The "Feast in the Middle East" has lots of fun, food, and music. But across the lot at St. George's Antiochian Orthodox Christian Church is a history, originating from the time Jesus Christ walked the earth.
"We go back to the Holy Land and to the start of the church of Christ's teachings. And we kept everything, the sacrifices of all the apostles," said Father George Al-Dehneh
Many of St. George's 125 families have ties to the Holy Land, the Middle East, specifically Syria, where the apostle Paul saw a vision of Christ on the road to Damascus. Many left their homeland, unable to go back to the birthplace of the Christian Church.
"With all the persecution that the church has through the years, we kept the writings and the teachings of the four gospels and Jesus Christ," Al-Dehneh said.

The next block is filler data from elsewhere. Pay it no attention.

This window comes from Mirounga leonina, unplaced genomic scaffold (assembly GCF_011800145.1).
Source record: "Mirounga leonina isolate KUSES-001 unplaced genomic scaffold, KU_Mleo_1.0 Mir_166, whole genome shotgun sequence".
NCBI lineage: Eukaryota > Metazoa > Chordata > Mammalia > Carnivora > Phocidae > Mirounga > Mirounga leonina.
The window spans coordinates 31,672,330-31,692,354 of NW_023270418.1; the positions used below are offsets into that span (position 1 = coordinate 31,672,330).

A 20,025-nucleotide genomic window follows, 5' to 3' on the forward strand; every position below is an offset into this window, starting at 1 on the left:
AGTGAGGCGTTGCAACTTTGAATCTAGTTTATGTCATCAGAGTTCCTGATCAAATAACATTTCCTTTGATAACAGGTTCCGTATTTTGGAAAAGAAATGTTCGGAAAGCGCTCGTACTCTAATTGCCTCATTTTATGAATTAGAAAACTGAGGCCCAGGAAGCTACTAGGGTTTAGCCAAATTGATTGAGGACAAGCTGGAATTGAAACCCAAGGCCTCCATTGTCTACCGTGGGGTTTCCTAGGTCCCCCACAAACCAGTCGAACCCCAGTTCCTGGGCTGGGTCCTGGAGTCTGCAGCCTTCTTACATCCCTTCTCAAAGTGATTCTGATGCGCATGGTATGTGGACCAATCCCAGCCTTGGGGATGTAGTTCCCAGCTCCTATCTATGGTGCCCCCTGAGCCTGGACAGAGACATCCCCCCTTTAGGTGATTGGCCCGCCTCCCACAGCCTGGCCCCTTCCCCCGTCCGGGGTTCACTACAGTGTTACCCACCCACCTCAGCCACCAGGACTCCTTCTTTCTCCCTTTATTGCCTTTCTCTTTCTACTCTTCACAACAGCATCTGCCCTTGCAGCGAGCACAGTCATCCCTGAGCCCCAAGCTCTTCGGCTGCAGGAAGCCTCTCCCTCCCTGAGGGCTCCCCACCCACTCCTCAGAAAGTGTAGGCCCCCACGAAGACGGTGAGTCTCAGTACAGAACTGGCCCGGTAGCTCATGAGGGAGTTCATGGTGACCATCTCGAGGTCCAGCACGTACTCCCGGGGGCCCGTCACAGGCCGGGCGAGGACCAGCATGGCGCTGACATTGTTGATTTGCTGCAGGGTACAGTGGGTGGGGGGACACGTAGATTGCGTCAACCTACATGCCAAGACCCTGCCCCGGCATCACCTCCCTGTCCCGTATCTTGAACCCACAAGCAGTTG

Father Al-dehneh declined to talk about the persecution, telling me the political situation is too sensitive for him to expound on. Violence by Muslim radicals against Christians have forced 60-70 percent of Christians to flee their home countries.
In Syria, more than a thousand have been killed and nearly half-a-million forced out.
Many can't find work, wear crosses or even name their children Christian names without threat. A member of St. George called it genocide, others say Christians in this region have been terrorized into near-extinction.
"There's very few Christians left because of all the things that have been happening out there," said the feast's Jean- Marc Salloum.
Salloum said Middle Eastern Christians here in El Paso are united, the feast in the middle east, just one of the ways their can take pride in their faith and heritage without fear of persecution.
"Unfortunately we only see a lot of bad news that relates to middle easternm" said Salloum. "We have a lot of culture, a lot of things that we'd like to share."